Wednesday, October 2, 2013

The birdhouse Gospel . . .

      His name is Jamie Brown.  He runs the Thurgood Marshall Learning Center over in Rock Island, IL.  I met Jamie at the Farmers’ Market at the Freight House a few weeks ago.  In truth, the timing had to be of God, as I later reflected.  As I was in the midst of getting to hear a new round of survivor stories and some police reflections regarding a federal sting against slavers around the country, Jamie boldly introduced himself.  Like any vendor, he was a salesman.  But he noticed my cross and asked me about it.  I shared the story of how I came to possess Frank’s cross, and he certainly listened intently.  When I asked why he had asked, he told me he was a Christian and likes to talk to other Christians just to remind himself that we are out there.  We chuckled a bit and commiserated about the invisibility of many Christians.  I told him I would love to buy a birdhouse, but I had no money for the birds.  Plus, there was an appalling lack of Steeler birdhouses!  But I asked him about his business.  It turns out it was his ministry.
     Jamie began to notice that some kids in his school were falling through the cracks.  Their home lives, their lack of focus, and to a lesser degree, the attitudes of some in the administration or staffs, made it likely that certain boys would find their way into gangs or drugs or other dead ends.  As a custodian, it dawned on him that he could do something small to make a difference.  So, he went to his school administration and asked for permission to open the old wood shop classroom after school.  Reflecting later, I assume that shop is no longer offered, as are so many home economic classes, but that the school still had the equipment.  In only what could be described a God thing, the administration consented.  I say it is a God thing because of all the risk they took.  Problem kids and power tools, all supervised by a custodian, are not the best combination in the eyes of most school officials.  But Jamie’s bosses took a chance.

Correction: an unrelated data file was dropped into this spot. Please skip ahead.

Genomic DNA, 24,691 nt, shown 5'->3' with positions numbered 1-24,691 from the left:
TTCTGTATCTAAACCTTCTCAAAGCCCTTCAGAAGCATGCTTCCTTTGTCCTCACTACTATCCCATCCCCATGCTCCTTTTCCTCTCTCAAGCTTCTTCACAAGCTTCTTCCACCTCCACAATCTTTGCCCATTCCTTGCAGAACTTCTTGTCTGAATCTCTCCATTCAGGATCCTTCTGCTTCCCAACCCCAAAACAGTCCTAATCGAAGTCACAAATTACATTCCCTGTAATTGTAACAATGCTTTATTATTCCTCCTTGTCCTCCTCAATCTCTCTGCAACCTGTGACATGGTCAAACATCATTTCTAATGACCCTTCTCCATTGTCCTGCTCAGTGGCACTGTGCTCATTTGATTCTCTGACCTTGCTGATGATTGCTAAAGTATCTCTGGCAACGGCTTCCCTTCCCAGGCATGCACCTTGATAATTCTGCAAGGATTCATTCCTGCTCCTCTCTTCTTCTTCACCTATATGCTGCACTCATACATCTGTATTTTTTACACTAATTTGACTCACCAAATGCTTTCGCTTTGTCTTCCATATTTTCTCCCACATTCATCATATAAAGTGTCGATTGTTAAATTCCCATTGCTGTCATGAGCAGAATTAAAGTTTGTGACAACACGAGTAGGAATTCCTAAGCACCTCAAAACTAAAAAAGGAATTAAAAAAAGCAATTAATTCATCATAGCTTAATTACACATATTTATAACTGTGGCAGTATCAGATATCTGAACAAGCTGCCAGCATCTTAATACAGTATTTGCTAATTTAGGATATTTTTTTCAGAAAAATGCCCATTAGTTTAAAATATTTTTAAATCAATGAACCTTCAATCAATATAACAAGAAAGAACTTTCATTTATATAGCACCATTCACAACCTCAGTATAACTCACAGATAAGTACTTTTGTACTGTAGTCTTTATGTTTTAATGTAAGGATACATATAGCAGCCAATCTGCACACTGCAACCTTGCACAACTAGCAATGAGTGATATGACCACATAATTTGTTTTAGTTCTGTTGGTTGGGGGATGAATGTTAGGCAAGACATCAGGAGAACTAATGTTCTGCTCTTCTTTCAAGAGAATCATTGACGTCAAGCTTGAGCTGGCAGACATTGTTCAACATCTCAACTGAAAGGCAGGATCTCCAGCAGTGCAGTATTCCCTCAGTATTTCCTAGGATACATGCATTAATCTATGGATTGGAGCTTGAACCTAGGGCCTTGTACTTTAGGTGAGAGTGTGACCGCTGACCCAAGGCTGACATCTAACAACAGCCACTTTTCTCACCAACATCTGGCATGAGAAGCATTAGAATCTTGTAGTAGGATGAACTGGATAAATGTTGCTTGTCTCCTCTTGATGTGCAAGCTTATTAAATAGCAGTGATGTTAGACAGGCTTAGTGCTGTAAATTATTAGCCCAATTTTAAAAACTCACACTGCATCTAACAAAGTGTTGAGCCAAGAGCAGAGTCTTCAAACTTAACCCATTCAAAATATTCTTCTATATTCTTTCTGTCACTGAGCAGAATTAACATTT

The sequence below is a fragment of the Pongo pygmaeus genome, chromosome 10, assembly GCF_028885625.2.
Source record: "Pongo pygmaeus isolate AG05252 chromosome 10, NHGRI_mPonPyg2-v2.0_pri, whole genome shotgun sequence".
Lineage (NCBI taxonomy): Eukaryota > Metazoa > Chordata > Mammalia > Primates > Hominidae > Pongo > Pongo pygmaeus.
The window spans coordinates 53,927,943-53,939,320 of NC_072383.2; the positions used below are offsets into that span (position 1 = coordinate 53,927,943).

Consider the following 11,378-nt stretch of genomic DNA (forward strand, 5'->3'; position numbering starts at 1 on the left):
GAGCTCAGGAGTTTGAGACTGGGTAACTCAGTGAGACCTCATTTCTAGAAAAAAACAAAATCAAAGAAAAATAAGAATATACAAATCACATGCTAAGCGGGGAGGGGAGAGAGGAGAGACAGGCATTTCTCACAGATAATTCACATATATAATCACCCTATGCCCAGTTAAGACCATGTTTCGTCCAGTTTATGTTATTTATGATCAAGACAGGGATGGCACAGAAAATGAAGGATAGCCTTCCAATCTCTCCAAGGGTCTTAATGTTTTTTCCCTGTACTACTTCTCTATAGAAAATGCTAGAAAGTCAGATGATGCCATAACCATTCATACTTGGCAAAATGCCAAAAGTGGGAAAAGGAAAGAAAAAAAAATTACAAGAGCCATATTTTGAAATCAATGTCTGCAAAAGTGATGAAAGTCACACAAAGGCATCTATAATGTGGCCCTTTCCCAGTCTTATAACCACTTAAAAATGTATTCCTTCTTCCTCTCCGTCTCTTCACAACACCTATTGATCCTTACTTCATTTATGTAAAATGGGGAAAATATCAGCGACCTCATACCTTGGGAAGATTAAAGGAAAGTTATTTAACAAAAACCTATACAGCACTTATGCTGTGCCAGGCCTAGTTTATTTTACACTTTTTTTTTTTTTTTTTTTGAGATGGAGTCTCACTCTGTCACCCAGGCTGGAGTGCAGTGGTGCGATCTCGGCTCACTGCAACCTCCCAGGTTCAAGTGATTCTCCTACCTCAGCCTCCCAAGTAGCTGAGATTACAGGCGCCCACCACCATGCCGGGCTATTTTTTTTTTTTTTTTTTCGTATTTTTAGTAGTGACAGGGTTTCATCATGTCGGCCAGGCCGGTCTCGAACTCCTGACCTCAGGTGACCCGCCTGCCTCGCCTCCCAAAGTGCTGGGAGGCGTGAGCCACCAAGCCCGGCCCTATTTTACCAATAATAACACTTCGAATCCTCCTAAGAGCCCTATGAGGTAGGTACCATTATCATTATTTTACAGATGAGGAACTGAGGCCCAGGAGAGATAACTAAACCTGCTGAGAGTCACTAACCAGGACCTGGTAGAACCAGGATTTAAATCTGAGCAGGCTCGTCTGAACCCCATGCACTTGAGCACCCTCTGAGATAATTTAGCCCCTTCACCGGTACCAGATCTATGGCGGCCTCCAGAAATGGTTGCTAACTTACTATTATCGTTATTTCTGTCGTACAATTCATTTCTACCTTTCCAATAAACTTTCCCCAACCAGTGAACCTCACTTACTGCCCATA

Jamie began inviting some of those boys and young men whom he felt were at risk of falling through the cracks or dropping out to stay after school and learn to work with wood.  Surprisingly a number of kids thought it “cool.”  As word leaked out among the kids, the program grew.  More and more began to stay.  Jamie’s shop class became a club of sort.  Mostly young men and boys would stay after school for about ninety minutes making all kinds of art with wood.  The problem, of course, is that wood costs money.  The more kids that joined, the more wood he needed.  The more wood he needed, the more money it cost school administrators.  Eventually, the wood shop got too big.  It needed to end of no one could be found to provide wood.  That’s when the enterprising side of Jamie came to the fore.
     One of the first “big projects” that Jamie had his students work on was a bird house.  It is a deceptively challenging project.  A floor, four walls, and two pieces for the roof have to be fit together.  The house required that wood be cut at different angles and fitted together.  A hole for the birds had to be cut out for the entrance.  And the whole thing needed to be sanded.  It was a great project and took his new students some time.  Jamie, though, wondered of they might be able to sell them.  He had the idea to paint them in team colors with sports logos.  Certainly, he thought, black & yellow and blue & orange would sell well.